Redbridge SERC

Marfan Syndrome

Description

Marfan syndrome is a genetic (inherited) condition that affects the body's connective tissues. Connective tissues provide support and structure to other tissue and organs.

The symptoms of Marfan syndrome vary from person to person, as the condition can affect the connective tissues in different areas of the body. For example, it can affect:

  • blood vessels, causing damage to the heart
  • skeleton, causing long, thin limbs
  • eyes, causing the lens (the transparent structure at the front of the eye) to fall into an abnormal position (lens dislocation) 

Fact sheets

Training / Help

Further help and support can be obtained from:

  • School nurse
  • Medical team that support the student at hospital eg cardiologist, orthopaedic team
  • Joseph Clark Outreach Service

Videos

Screenshot for video: Sensory overload

Sensory overload

Sensory Overload by ICanTalkNowAutism.

Screenshot for video: Key facts about Marfan Syndrome

Key facts about Marfan Syndrome

Some key facts about Marfan Syndrome.

Screenshot for video: A selection of photo’s of children and teens who have Marfan Syndrome

A selection of photo’s of children and teens who have Marfan Syndrome

Shows children and teens who have Marfan syndrome. (Photos generously provided by Rick Guidotti/Positive Exposure and Timothy D. Joyce)

Learning Aids

Please offer me a seat badge

Please offer me a seat badge

Available from:

TfL have recently introduced a badge to help Adults and Children who may have difficulty standing/ waiting on all TfL transport. It is designed to be supportive for hidden disabilities and medical conditions. The badges are free- you do notneed…

Illustrations

Marfan’s syndrome

Marfan’s syndrome

Shows children and teens who have Marfan syndrome. (Photos generously provided by Rick Guidotti/Positive Exposure and Timothy D. Joyce)
Full Size image

Source: http://youtu.be/fZLXtLObWO0

Frequently Asked Questions

  • Are there any complications for students who have Marfan Syndrome ?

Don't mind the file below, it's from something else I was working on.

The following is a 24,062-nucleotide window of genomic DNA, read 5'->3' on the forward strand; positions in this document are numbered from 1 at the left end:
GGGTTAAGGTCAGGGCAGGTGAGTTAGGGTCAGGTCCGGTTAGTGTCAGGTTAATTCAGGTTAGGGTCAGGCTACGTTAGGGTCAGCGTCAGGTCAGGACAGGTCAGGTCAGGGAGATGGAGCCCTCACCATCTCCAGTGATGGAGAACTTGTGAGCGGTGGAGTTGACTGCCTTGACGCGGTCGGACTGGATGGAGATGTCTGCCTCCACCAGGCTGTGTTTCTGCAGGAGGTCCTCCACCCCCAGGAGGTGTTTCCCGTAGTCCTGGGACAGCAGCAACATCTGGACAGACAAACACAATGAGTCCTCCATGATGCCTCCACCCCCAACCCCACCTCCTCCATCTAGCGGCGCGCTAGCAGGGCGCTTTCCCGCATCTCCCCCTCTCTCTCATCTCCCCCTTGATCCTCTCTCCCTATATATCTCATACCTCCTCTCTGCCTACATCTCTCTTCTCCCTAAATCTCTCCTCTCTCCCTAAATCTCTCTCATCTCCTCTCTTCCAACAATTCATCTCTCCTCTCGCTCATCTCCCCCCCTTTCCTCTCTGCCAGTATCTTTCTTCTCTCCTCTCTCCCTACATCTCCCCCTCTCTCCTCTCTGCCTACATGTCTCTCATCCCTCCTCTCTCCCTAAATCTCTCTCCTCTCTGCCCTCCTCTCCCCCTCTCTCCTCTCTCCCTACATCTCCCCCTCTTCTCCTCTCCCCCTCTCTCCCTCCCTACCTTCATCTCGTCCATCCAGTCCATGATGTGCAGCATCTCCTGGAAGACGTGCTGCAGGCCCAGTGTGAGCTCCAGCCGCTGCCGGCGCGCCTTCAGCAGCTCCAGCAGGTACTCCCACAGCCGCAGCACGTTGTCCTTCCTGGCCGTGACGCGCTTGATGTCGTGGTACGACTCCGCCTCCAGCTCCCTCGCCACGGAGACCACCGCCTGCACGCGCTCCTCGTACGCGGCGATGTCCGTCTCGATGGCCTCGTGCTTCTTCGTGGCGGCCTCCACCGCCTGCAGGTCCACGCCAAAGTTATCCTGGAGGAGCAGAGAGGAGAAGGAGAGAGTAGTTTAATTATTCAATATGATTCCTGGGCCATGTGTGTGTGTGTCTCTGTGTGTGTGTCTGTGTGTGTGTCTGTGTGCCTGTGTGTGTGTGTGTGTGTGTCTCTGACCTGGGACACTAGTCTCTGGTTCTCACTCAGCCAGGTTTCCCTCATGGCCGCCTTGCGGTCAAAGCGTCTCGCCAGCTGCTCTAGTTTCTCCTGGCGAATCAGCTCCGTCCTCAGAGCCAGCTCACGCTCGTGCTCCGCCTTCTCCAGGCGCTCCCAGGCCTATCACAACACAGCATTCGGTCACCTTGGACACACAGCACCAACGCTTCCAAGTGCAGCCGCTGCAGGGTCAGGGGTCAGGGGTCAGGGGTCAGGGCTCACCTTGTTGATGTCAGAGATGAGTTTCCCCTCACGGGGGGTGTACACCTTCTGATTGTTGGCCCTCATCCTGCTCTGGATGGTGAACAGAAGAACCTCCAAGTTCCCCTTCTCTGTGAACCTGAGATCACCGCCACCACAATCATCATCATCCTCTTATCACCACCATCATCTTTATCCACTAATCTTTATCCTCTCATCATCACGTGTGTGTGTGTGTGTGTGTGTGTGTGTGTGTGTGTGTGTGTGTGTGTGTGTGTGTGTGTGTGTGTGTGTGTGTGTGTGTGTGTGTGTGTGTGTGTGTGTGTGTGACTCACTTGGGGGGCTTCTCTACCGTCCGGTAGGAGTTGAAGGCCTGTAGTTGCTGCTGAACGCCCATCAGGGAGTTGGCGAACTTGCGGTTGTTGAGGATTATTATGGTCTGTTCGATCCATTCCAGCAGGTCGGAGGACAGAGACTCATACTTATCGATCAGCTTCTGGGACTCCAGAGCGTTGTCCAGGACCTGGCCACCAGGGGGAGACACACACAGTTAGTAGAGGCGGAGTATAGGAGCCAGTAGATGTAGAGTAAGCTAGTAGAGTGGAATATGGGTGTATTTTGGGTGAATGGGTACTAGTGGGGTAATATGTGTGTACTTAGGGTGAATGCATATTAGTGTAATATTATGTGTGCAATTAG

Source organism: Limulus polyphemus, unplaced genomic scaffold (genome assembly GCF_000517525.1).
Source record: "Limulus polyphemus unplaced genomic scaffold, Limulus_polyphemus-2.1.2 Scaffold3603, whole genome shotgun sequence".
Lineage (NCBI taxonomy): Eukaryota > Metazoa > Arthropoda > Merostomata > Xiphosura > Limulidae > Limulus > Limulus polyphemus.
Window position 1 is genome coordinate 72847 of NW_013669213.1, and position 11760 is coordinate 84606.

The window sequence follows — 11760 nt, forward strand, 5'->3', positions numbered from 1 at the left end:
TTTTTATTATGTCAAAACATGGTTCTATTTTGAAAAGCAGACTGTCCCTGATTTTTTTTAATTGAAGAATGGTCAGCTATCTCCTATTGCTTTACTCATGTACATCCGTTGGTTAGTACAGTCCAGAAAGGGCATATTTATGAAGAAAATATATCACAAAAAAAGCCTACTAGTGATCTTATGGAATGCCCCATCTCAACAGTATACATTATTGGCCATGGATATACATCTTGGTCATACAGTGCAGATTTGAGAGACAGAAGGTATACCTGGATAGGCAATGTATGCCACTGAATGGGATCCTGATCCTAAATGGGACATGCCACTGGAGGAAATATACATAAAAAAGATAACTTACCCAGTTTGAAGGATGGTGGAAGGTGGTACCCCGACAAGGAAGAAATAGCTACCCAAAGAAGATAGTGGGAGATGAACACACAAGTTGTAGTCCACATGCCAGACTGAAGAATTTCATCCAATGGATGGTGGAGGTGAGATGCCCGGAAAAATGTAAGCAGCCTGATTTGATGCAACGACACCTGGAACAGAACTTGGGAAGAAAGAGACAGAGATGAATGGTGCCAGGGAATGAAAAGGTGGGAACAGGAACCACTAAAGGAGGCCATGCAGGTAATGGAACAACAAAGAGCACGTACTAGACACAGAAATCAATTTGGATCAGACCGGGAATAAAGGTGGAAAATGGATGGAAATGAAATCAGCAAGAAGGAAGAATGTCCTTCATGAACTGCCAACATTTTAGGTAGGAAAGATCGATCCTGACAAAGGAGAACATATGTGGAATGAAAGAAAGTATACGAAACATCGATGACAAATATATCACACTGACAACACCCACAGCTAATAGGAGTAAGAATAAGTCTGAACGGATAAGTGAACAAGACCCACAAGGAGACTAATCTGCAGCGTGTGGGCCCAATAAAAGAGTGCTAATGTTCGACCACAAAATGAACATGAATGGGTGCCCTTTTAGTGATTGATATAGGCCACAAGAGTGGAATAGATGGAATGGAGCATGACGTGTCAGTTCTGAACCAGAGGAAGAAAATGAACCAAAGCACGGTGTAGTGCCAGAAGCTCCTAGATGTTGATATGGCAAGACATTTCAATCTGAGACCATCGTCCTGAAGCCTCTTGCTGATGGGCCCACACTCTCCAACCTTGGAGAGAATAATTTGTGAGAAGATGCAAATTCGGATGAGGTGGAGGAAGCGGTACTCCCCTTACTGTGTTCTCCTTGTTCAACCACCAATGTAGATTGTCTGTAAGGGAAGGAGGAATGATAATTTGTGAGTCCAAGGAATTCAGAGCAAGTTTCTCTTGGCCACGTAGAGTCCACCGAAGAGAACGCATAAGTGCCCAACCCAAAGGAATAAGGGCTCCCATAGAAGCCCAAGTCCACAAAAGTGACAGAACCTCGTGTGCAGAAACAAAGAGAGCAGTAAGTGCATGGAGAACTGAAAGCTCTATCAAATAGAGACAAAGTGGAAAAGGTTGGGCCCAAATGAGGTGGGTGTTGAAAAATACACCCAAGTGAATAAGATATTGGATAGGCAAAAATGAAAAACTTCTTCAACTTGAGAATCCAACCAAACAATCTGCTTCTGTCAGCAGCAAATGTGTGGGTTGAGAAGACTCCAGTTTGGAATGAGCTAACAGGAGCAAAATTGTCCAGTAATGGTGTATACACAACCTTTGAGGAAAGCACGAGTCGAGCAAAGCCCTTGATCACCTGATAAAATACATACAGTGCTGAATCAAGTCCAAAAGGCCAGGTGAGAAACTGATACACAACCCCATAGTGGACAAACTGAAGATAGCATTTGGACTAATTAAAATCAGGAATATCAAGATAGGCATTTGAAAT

• EYE SIGHT

    Teens with Marfan syndrome who are nearsighted will probably have to wear glasses or contact lenses. If the lens of the eye becomes severely dislocated or if there are other complications, surgery may be necessary to fix eye problems.

     

    • SCOLIOSIS

    Teens who develop scoliosis may have to wear a special back brace. Sometimes severe cases of scoliosis and chest wall problems may require surgery. Some people may also choose to have surgery for cosmetic reasons.

     

    • PREGNANCY

    Teen girls with Marfan syndrome also need to be aware that pregnancy puts extra strain on the heart and may increase the risk of damage to the aorta. Teen girls with Marfan syndrome who are pregnant should talk to their doctor immediately.

     

    • HEART

    The most important is to avoid putting extra stress on the heart. That means avoiding any sport where there's a lot of running, physical contact, muscle straining, or the chance of getting hit in the chest — things like basketball, football, baseball, gymnastics, weightlifting, and track. 

  • What are the physical characteristics of students who have Marfan Syndrome?

    Marfan syndrome can affect many parts of the body. The main parts of the body that are affected by Marfan syndrome are the:

    • skeleton
    • eyes
    • cardiovascular system (the heart and blood vessels)

    The symptoms of Marfan syndrome can vary in severity between people. Approximately 1 in 10 people with Marfan syndrome are severely affected. The symptoms tend to worsen as you get older.

    People with Marfan syndrome tend to have several physical characteristics, including:

    • being tall
    • being slim
    • having long, thin arms and legs
    • having loose and very flexible joints 
  • Can students with Marfan Syndrome do PE and exercise?

    http://www.marfan.org/marfan/2728/Physical-Activity-Guidelines

    Here you can download a set of guidelines for Physical activity

  • How many people have Marfan Syndrome?

    Marfan syndrome is relatively rare. Approximately 1 in 5,000 people have the syndrome. Men and women are equally affected. Although rare, Marfan syndrome is the most common connective tissue disorder.

    In around three-quarters of cases, Marfan syndrome is inherited from one of the parents. However, in a quarter of cases, neither parent has the condition. 

  • Can students with Marfan Syndrome do PE and exercise?

    http://www.marfan.org/marfan/2728/Physical-Activity-Guidelines

    Here you can download a set of guidelines for Physical activity

Family Resources

Net buddy- holiday information pack

Website: 
http://www.netbuddy.org.uk/info-packs/holidays/
Description

Net buddy is a great website- full of ideas, tips and specific information.

They have prepared a great Holiday factsheet that has a very comprehensive list of holidays for students who have special needs.

Marfan UK online support forum

Website: 
http://myweb.tiscali.co.uk/darrenmcdean/marfan/index.html
Description

Marfan UK is not so much to inform people medically about Marfans syndrome, but to create a social enviroment for people with marfans syndrome to discuss their problems regarding this condition.

Marfan Association

Website: 
http://www.marfan-association.org.uk/sitebuildercontent/sitebuilderfiles/fact_sheet_2008.pdf
Description

A great 4 page fact sheet summarising key facts and where to go for help and support.